Group pushes end to low wage for tip workers

The battle to boost earnings for low-wage workers has come to New York’s dinner tables.

A state Department of Labor’s wage board yesterday held its first hearing on changing pay rules for New York’s waiters, deliverymen and other hospitality workers who rely on tips.

Advocates want the state to hike pay for tipped workers up to the state’s minimum wage; these employees can currently be paid as low as $5 an hour because of income from tips, though companies must compensate a worker if earnings fall short of the minimum.

“A tip should not be a wage, it’s a gratuity,” said Tsedeye Gebreselassie, staff attorney with the National Employment Law Project, which is calling for an end to sub-minimum wages for tipped workers with the 1 Fair Wage Coalition. “It should not be something a worker has to rely on for their livelihood.”

The three-member Labor Department board was required to look at pay-for-food service workers and service employees under last year’s law that increased the minimum wage to $8 and up to $9 by 2016. The wage panel has until February to make its recommendations to the Labor Department commissioner, who will then accept, reject or modify them.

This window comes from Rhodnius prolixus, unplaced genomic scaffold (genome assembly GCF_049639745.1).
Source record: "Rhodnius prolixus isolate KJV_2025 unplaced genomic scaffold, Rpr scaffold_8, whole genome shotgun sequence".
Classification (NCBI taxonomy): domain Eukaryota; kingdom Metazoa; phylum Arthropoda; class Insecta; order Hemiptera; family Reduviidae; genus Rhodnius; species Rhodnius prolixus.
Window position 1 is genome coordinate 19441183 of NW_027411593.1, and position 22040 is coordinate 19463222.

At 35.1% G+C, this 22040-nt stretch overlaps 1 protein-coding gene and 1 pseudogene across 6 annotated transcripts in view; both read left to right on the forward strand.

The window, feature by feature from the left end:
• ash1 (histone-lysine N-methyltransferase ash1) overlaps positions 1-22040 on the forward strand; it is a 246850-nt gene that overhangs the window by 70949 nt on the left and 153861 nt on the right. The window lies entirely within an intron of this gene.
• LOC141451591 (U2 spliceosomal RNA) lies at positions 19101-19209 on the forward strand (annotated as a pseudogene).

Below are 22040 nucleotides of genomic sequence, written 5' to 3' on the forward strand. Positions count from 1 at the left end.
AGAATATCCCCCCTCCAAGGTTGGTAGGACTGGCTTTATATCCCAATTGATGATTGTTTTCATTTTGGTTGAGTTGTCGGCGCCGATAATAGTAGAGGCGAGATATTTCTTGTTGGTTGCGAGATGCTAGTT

The 1 Fair Coalition wants workers to make the state minimum wage on top of tips and end the long-established practice of letting servers and hospitality industry employees make their income from gratuity.

NELP says New York has nearly 230,000 tipped workers, according to 2013 federal data. California, Washington and Oregon are among the seven states that recently hiked pay for servers.

And while waiters at tony eateries can earn a good living in New York, Gebreselassie said these are exceptions; median hourly wage for these workers last year was $9.60 an hour after tips, according to NELP’s report.

“While there may be a few servers that are doing pretty well, the truth is the vast majority of tipped workers do not work in high-end establishments where they can make good money,” she said.

Jay Holland, government affairs coordinator at the New York State Restaurant Association, warned that hours and positions would be cut to make up for the higher labor costs.

“That raise will be on the business owner and when the business owner incurs more cost … they may cut hours, they may cut employees, they may raise menu prices,” Holland said.